by Peter Dockrill, Science Alert
Scientists have developed a new prototype battery inspired by the anatomy of the human intestine, and the biologically informed approach could pave the way for much more powerful energy sources for our digital devices.
The prototype – which offers up to five times the energy density of the lithium-ion batteries we use in smartphones and laptops – uses a lithium-sulphur cellinstead, and its intestine-mimicking design could finally make these energy-dense batteries long-lasting enough for commercial use. Continue reading New batteries that mimic the human intestine could store 5 times more energy
by David Nield, Science Alert
Scientists have developed a self-healing electronic device that repairs itself when broken, using a special magnetic ink to bridge gaps as wide as 3 millimeters (0.12 inches) – a new record in the field.
The technology could be used in a variety of ways, including batteries and sensors for wearables, because it works much faster than other self-healing materials and requires no external input to carry out the patch-up job. Continue reading This battery heals itself if you break it in half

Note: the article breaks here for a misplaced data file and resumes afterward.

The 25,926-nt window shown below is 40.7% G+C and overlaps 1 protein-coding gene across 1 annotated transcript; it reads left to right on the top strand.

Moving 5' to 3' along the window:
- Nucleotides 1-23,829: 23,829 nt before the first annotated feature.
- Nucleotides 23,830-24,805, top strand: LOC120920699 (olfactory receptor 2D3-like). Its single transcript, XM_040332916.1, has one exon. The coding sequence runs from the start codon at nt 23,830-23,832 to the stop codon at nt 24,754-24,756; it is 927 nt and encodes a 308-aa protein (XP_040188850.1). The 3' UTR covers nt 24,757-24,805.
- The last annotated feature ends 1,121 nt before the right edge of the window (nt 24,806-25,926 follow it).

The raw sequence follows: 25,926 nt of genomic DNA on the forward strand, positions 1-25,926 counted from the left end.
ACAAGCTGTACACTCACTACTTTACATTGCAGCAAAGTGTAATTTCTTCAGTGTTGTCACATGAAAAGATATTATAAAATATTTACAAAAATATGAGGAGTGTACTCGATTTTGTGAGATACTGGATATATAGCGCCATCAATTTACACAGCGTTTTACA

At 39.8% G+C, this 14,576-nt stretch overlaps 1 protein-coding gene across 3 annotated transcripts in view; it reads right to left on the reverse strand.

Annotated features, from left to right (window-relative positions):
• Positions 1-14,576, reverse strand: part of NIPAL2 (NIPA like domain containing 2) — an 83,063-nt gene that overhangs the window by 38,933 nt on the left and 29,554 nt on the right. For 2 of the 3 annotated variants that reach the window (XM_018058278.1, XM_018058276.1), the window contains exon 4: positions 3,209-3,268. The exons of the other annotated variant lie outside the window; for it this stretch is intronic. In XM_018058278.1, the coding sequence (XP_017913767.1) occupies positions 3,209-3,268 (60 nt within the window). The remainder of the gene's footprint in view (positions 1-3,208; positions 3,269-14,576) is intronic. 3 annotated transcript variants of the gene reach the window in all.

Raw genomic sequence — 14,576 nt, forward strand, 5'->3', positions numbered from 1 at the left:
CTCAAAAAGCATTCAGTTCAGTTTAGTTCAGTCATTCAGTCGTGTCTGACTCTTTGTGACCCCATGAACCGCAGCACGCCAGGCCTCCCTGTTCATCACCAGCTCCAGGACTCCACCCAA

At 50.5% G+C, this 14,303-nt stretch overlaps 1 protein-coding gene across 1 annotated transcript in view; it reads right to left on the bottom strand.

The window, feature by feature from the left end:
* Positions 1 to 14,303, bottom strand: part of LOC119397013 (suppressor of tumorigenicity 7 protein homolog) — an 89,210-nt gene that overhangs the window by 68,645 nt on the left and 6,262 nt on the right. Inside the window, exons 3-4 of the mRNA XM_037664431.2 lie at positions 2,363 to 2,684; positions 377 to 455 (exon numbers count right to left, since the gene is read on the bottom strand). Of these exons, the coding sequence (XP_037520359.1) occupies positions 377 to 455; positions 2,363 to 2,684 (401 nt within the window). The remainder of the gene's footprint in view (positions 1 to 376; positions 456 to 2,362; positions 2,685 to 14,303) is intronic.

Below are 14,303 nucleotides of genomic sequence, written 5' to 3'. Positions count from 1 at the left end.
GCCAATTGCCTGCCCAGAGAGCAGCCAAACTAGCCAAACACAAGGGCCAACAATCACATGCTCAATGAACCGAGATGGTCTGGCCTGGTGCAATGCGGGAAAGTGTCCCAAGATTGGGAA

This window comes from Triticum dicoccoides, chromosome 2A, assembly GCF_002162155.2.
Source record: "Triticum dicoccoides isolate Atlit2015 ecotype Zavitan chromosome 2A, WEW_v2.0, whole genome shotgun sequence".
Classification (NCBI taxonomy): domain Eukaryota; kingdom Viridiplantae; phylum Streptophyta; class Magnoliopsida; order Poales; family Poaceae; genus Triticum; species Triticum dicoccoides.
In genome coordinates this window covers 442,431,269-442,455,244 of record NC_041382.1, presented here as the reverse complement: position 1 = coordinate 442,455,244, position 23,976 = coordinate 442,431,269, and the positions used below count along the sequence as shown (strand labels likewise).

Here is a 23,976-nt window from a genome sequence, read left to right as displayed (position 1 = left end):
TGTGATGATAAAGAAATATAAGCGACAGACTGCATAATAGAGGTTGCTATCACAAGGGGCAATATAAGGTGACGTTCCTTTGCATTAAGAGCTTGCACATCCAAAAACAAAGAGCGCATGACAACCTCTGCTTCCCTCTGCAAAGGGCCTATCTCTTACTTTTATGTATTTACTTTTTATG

by Steve Hanley, Clean Technica
Martine Rothblatt is not your typical person. She is the founder of Sirius satellite radio and vehicle navigation company GeoStar. When her daughter was diagnosed with a rare life-threatening form of pulmonary hypertension, Rothblatt formed United Therapeutics to market medication for others suffering from the same disease. Because pulmonary hypertension often requires a lung transplant, she next created a division of her drug company that focuses on developing artificial and transplant-able lungs from pig genetics.
But the helicopters that deliver those artificial lungs are loud and not particularly environmentally friendly, so Rothblatt decided it was time to invent the first full-size battery-powered electric helicopter to deliver the transplant-able organs more cleanly and quietly. Helicopters can burn 500 pounds of aviation fuel every hour, leaving a trail of carbon emissions in their wake. Continue reading An Electric Helicopter Arrives
by John N, EDGY LABS
Proton-exchange Membrane Fuel Cells (PEMFCs) are considered a valuable alternative energy technology capable of efficiently generating clean power. If these kinds of fuel cells can be made smaller and more cost-effective, they could potentially replace Li-ion batteries.
Scientists at Liverpool University have figured out a way to more efficiently transport proton charges in PEMFCs with the potential to make fuel cells a commercially viable energy option.
A fuel cell converts hydrogen and oxygen into water. Therefore, a fuel cell is an electrochemical energy conversion device that produces power, water, and heat as byproducts. Continue reading Fuel Cell Breakthrough may Replace Car Batteries